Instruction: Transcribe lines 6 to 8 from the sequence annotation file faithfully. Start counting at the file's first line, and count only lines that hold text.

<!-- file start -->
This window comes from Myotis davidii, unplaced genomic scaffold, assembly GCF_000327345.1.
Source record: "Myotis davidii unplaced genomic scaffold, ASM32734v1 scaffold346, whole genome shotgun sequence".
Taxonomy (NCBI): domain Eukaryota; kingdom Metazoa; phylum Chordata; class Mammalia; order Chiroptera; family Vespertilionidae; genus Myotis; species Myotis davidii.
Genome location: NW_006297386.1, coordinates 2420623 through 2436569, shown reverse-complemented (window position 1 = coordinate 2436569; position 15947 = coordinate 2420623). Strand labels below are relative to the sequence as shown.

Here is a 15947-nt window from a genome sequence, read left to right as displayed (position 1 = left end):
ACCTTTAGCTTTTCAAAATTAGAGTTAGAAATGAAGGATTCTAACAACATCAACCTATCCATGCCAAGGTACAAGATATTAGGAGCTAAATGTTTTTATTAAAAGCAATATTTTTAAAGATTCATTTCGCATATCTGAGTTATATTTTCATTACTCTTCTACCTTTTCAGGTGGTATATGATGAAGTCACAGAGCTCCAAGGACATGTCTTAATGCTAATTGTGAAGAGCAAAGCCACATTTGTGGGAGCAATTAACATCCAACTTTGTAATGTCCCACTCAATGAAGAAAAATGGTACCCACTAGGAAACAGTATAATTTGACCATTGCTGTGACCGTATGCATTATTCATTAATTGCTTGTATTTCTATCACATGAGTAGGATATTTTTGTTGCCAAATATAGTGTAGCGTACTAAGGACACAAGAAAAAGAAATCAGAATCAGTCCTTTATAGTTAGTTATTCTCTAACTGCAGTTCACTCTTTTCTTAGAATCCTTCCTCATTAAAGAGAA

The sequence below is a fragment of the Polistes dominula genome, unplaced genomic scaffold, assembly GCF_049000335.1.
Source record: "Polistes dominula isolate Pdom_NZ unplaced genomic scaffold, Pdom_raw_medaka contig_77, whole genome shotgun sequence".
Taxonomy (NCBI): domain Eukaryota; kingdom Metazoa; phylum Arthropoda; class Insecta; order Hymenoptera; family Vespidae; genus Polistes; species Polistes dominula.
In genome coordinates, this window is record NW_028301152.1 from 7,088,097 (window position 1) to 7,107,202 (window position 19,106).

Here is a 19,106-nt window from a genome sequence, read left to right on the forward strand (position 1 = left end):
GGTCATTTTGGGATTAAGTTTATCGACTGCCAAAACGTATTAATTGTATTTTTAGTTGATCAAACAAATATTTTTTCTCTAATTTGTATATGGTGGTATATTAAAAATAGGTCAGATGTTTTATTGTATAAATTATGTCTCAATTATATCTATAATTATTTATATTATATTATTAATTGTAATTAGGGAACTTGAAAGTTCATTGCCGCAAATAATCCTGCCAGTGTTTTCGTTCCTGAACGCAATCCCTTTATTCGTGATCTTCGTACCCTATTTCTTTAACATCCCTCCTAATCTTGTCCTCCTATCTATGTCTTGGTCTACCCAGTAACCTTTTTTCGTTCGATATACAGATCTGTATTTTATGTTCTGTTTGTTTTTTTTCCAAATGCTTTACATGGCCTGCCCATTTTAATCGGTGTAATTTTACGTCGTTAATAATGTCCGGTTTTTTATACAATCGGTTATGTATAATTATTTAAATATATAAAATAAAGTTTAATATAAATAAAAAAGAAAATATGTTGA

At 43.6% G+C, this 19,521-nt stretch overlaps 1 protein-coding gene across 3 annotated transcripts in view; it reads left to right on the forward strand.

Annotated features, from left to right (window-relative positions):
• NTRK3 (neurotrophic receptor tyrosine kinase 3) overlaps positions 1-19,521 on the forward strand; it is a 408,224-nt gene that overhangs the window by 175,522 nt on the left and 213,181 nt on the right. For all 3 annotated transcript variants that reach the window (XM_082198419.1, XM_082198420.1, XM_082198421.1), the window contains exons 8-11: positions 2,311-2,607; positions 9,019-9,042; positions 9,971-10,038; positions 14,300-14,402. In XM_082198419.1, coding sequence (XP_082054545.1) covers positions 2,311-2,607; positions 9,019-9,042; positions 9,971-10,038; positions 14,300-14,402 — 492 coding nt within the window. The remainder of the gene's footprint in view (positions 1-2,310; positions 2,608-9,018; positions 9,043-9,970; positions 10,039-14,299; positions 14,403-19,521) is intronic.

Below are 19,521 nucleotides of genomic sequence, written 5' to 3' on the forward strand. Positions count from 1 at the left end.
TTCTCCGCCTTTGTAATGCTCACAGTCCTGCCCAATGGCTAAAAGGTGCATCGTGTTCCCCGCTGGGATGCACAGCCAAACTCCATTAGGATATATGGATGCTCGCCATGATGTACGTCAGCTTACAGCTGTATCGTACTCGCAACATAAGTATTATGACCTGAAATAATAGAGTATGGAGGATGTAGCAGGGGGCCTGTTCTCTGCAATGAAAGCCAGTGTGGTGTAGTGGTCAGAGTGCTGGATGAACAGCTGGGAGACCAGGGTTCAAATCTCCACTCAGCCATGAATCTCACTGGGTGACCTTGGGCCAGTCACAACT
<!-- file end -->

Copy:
ACCTTTAGCTTTTCAAAATTAGAGTTAGAAATGAAGGATTCTAACAACATCAACCTATCCATGCCAAGGTACAAGATATTAGGAGCTAAATGTTTTTATTAAAAGCAATATTTTTAAAGATTCATTTCGCATATCTGAGTTATATTTTCATTACTCTTCTACCTTTTCAGGTGGTATATGATGAAGTCACAGAGCTCCAAGGACATGTCTTAATGCTAATTGTGAAGAGCAAAGCCACATTTGTGGGAGCAATTAACATCCAACTTTGTAATGTCCCACTCAATGAAGAAAAATGGTACCCACTAGGAAACAGTATAATTTGACCATTGCTGTGACCGTATGCATTATTCATTAATTGCTTGTATTTCTATCACATGAGTAGGATATTTTTGTTGCCAAATATAGTGTAGCGTACTAAGGACACAAGAAAAAGAAATCAGAATCAGTCCTTTATAGTTAGTTATTCTCTAACTGCAGTTCACTCTTTTCTTAGAATCCTTCCTCATTAAAGAGAA

The sequence below is a fragment of the Polistes dominula genome, unplaced genomic scaffold, assembly GCF_049000335.1.
Source record: "Polistes dominula isolate Pdom_NZ unplaced genomic scaffold, Pdom_raw_medaka contig_77, whole genome shotgun sequence".